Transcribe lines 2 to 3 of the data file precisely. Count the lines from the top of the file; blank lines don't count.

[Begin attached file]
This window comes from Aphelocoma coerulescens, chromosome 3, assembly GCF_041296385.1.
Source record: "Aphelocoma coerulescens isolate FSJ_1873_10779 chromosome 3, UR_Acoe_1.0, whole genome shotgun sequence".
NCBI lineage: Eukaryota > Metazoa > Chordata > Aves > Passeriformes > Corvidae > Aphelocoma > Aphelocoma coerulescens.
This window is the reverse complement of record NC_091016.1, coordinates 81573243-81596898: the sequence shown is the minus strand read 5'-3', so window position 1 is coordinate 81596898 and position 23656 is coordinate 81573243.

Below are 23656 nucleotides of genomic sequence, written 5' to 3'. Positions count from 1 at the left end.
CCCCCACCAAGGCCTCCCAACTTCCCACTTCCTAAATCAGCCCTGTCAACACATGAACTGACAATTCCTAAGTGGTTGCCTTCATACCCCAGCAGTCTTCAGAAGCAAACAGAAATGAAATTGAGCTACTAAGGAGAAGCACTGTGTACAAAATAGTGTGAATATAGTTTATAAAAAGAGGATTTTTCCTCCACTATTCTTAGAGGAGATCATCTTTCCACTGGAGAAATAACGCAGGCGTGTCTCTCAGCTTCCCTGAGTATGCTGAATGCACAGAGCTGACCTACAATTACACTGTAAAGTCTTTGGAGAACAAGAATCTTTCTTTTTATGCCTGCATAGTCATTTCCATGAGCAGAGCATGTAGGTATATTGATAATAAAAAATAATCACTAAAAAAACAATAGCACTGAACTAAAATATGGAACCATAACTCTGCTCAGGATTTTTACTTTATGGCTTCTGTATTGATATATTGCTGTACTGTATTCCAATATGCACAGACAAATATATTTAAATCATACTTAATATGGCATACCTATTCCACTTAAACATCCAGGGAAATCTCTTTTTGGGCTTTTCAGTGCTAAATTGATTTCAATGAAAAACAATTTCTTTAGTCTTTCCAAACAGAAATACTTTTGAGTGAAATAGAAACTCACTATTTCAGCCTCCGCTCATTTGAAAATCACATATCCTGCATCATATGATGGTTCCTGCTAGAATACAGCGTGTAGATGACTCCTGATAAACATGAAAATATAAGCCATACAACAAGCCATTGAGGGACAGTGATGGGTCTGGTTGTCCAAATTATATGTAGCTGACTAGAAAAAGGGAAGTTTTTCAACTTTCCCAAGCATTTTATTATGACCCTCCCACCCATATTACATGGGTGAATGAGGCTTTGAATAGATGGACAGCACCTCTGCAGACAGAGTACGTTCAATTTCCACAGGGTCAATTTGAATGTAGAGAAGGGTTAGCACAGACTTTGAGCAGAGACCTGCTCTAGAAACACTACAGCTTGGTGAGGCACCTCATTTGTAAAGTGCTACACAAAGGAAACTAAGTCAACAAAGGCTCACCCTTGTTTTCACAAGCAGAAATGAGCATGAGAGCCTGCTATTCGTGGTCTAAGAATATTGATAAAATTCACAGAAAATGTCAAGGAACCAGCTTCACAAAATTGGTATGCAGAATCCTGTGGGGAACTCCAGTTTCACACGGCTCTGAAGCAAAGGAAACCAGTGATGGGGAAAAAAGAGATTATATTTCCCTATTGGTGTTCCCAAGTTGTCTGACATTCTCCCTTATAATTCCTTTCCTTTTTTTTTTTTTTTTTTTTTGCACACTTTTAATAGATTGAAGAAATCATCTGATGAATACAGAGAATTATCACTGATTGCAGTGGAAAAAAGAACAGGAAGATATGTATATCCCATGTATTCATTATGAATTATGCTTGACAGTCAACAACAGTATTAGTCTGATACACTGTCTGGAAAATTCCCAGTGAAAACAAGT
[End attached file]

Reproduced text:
Source record: "Aphelocoma coerulescens isolate FSJ_1873_10779 chromosome 3, UR_Acoe_1.0, whole genome shotgun sequence".
NCBI lineage: Eukaryota > Metazoa > Chordata > Aves > Passeriformes > Corvidae > Aphelocoma > Aphelocoma coerulescens.